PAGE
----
long-suffering standard patch cords. They are classic audio shop staples. Just
as I include them in the photographs, I add the Copper cords to the testing to
compare a base level sound, known for decides, with the new interpretations.
These patch cords are my experiment controls. Although my copper Monster cords
acquitted themselves better than expected – they were not harsh or
muddy sounding — any of these patch cords are better than these classic audio
Though possibly due to age, the Monster Copper has the loosest fit. On the audiophile jazz standard, Stan Getz/ Joao Gilberto "The Girl From Ipanema, 1997"), there are no surprises. The male voice has less air, but no bite to the saxophone, and no sparkle to the piano riff. These are overall gentle performers. They are full, even somewhat delicately defined, but piano notes are not as striking. Measured in real-world working-dollars, the basic Monster Copper cords did surprisingly OK. I thought they would sound loaded with grunge, but no, all of the music was there, competently performed if not wonderfully so. During purchase of these and other cables, I compared these cords back-to-back with offerings from Radio Shack with similar qualities. Sometimes I choose the Monster cables, sometimes not. In either case, the difference in sound quality was slight, less so than the difference in price. Now however, I don't think I would choose them again, except of course for their convenience and price.
MAC Silver Sound Pipes
On the Getz/Gilberto CD, the DH Air Matrix's high-end was less sparkling, merely competent. The saxophone doesn't have that magical edge. There is less piano sparkle. The difference was amazing. On Norah Jones' Feels Like Home, the Sound Pipes have less bass thump, though a little sharper in the mid and highs, These were my least favorite patch cords, although not significantly better or worse than the copper Monster cords.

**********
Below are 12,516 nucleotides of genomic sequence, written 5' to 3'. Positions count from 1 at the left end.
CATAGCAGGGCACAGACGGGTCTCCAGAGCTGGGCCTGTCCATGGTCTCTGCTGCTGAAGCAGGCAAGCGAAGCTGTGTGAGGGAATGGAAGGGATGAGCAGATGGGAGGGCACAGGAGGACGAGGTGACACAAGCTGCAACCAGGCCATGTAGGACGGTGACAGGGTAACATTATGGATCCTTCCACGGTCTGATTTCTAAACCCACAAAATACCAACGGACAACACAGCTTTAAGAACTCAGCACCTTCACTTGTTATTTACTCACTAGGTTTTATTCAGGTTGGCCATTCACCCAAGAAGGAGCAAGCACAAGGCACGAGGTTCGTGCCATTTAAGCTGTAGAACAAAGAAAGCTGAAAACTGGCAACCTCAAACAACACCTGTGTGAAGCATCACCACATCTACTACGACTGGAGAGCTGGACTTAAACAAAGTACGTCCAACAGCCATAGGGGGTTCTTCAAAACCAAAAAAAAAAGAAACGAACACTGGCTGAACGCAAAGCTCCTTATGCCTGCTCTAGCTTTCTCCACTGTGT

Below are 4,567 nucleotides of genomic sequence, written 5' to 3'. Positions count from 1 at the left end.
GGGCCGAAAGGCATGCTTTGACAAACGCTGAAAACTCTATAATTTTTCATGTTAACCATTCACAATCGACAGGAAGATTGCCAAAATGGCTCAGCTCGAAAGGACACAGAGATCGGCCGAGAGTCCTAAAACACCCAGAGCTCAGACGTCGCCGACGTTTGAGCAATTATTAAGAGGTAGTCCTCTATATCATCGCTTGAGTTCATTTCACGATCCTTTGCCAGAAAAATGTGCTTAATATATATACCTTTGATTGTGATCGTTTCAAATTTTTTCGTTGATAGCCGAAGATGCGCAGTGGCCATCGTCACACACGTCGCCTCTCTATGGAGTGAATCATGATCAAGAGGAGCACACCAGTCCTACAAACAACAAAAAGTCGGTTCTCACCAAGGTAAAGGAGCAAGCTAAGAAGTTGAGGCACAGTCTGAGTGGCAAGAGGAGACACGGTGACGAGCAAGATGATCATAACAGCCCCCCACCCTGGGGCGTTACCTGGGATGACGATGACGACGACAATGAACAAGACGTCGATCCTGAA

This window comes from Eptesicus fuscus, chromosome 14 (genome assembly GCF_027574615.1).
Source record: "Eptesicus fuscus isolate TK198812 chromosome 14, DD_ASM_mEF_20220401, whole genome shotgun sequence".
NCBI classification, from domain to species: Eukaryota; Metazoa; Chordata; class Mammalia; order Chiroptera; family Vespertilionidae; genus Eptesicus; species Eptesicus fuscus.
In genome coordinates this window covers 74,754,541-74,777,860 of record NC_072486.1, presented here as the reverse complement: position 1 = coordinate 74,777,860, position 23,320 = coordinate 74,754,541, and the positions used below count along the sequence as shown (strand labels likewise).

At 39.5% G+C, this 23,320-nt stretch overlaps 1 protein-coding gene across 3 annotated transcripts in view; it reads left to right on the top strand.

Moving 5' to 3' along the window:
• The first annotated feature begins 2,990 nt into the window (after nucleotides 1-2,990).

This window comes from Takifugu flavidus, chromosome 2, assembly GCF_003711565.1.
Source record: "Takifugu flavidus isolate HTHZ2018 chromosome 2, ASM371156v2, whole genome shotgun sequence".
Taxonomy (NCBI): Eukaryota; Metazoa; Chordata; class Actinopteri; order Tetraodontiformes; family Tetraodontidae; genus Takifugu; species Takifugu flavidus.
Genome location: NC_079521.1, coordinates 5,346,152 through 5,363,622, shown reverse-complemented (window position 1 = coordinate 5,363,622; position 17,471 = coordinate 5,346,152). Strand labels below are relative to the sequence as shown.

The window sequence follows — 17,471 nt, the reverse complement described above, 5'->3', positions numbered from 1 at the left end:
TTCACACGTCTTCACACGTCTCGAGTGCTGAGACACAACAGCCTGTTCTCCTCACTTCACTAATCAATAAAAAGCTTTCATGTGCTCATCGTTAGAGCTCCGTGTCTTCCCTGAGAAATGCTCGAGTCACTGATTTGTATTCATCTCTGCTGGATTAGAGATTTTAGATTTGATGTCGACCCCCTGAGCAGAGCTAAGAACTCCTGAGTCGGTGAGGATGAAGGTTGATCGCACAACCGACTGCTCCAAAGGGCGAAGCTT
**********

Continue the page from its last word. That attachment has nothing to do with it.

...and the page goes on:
MAC UltraSilver Sound Pipes
On Getz/Gilberto, the UltraSilvers' sound quality approached the expensive DACTS. They brought out the magic of horns, much better than the Silvers did. On Jones, the Ultras were sharper, yet more delicate, with more solid bass. Although I thought the Ultras did as well as the DH Air Matrix, the girlfriend did not like them, possibly because they sounded "louder," which some tweaking audiophiles translate to mean harsh (too sharp for her?).
DH Labs Silver Sonic Air Matrix
These patch cords to need to be loosened to slide off and on, so they certainly make the strongest connection. On Getz/Gilberto, the sax not as sharp, but more mellow, with room for cymbals. Yet instruments seem to have the room they need, On Jones, they are full, but there is still an edge. They are a better value than the copper Monster cords. They don't sound as good as the DACTs, but they are not missing anything significant either.
#2 Dynamic Design Lotus Whites
On Getz/Gilberto, the Lotus Whites were softer, with deeper male voices. They are smoother, with sharper sax, and an easy on-off slide. On Jones, there is not so much edge. Percussion stands out on the Whites, but are these patch seven times more valuable than the MAC Silver ones?
#1 DACT Dual Connect Precious Metal Audio